The Salvadoran committee was comprised of union members, teachers, progressive mainstream religious, mothers
of the disappeared, telephone workers, non-governmental human rights activists, and members of Christian
base communities. (These base communities were the outgrowth of the liberation theology originating
at the Vatican II council in 1962, convened by the progressive pope John XXIII. Liberation theology was anathema to
to Washington, and after John died shortly after Vatican II, it was anathema to his successor, John
Paul II. Base community activist immediately became the targets of right-wing death squads.)
It had been decided earlier that the internationalists would travel incognito with the Salvadoran marchers.
Upon arrival in San Salvador on January 2nd, they were met by a Salvadoran priest, and whisked away to
a church. (I assume that the internationalists arrived at El Salvador's International Airport, and were taken to
the capital city, San Salvador, about 20 crow-flight miles to the northwest.)
At the church a meeting was held to decide whether they
should be there at all. Someone said that the international marchers were causing problems for the internal
march, but my notes give no details—only a separate comment that there were three Salvadoran madres groups
that didn't coordinate well even with their own compatriots.
The march began the next morning, January 3rd, with San Francisco Gotera as the first goal on the
way to the liberated zone—where the guerrillas were in control. Some 500 people boarded
13 buses, and there were two cars for journalists. The military set up checkpoints, and prevented the marchers
from getting very far into the countryside. At sundown, the march was ordered to return to the previous checkpoint, where they were ordered either to a
third checkpooint, or back to the one whence they had just come. In any case, the spent an anxious night
on the highway and in a coffee field.
The next morning about 400 of the original marchers began again toward San Francisco. The military had
told the marchers that they had to travel during daylight, but now did not allow them to continue.
They were stopped every 10 kilometers and ordered out of the buses. Their photo ids were checked, and
military cars and helicopters did their best to intimidate them. Soldiers found sheets of peace and
justice songs and deemed them subversive. The marchers were held on the buses without food or water.
That day, a soldier singled out Salvadoran marcher Brigido Sanchez, 46, and accused him of
being a guerrilla. The head of the army arrived and "hugged the prisoner warmly, saying 'don't worry,
you're just going with us.'" The marchers called for the International Red Cross, without success. All efforts to
prevent Sanchez's arrest were in vain. The marchers returned to San Salvador that night, and slept in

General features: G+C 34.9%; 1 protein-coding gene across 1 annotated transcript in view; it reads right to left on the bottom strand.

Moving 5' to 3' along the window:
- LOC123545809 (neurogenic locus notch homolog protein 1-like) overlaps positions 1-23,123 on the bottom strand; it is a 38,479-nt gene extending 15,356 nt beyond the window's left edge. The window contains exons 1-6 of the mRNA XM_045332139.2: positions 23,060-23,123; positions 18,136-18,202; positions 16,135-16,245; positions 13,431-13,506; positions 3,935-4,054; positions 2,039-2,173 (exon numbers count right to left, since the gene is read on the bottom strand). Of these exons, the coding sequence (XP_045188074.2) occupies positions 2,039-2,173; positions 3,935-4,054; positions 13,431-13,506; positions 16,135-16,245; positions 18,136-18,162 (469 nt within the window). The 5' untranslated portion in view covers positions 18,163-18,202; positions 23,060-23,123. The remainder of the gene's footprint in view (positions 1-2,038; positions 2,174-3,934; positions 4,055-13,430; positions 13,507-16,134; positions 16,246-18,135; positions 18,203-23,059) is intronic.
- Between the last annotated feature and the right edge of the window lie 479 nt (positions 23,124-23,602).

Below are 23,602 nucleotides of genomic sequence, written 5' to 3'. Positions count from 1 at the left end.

the buses in a park.
The next morning, January 5th, the marchers decided to occupy the Basilica. Archbishop Rivera y Damas
opposed this plan, but gave the march permission to sleep in the basement of the cathedral until January 8th.
Torril sent a note to the marchers in Nicaragua asking for
many more of us to come to El Salvador, but I don't recall that happening.
My notes indicate that on January 7, after two nights in the cathedral, the marchers—now "only" 300
strong—again tried to get
into the campo. They were again harrassed at checkpoints and prevented from reaching their goals. They
returned to San Salvador to spend their last night at the cathedral. The
Salvadoran mothers told hideous stories of the torture and murders of their sons and husbands. There was
no one on the Salvadoran march who had not lost a loved one to the repression. The
internationalists were deeply impressed by the courage and committment to peace shown by our Salvadoran
My chronology effectively ends here; I assume that the marchers left the cathedral on January 8th per
instructions, and I show only a suggestion that the 300 of them then went to the University, where they
probably stayed until the march ended on January 13th. I'll conclude this section with some general notes:
If my interpretation of my 20-year-old notes is correct, there El Salvador had four major instruments
of repression—all paid for with U.S. taxpayer dollars, of course: the army; N.G.—National
Guard; N.P—National Police; and T.P.—Treasury Police. I have a vague sense that the Treasury
Police were the most feared and the most brutal.
On Saturday, January 11, some four to five thousand people demonstrated in favor of la marcha and peace.
We learned on the 18th that Archbishop Rivera y Damas had sent a letter to Salvadoran president Duarte
for Brigido Sanchez's release.
The marchers in Nicaragua and Guatemala were asked to call home and urge people to call Washington demanding
that Brigido Sanchez be released unharmed. I called my Unitarian Universalist church office, and my social
activist friend/church member Bonnie for good measure.
Sanchez was visited by two human rights groups: first, the official Salvadoran Human Rights Commission; the
next day by unofficial human rights advocates. Tom, from Minnesota, spoke with U.S. Embassy official David
Becker in San Salvador. (Becker is no relation to me, as far as I know.) Becker told Tom that Sanchez
was all right, and was just awaiting trial. Two hours later Tom heard from Sanchez's lawyer, who said
that Sanchez had been badly beaten and drugged. Sanchez was also reported to having confessed to
killing 37 people.
Let me close this commentary with the entirely plausible suggestions
that the unofficial human rights activists told the truth about Sanchez being
tortured and drugged;
that Sanchez had indeed confessed to killing 37 people—to the official human rights commission,
after he had been beaten and drugged;
that embassy official Becker, in a shrewd career move, if not through indifference, simply swallowed
whole the offical story without bothering to check for himself.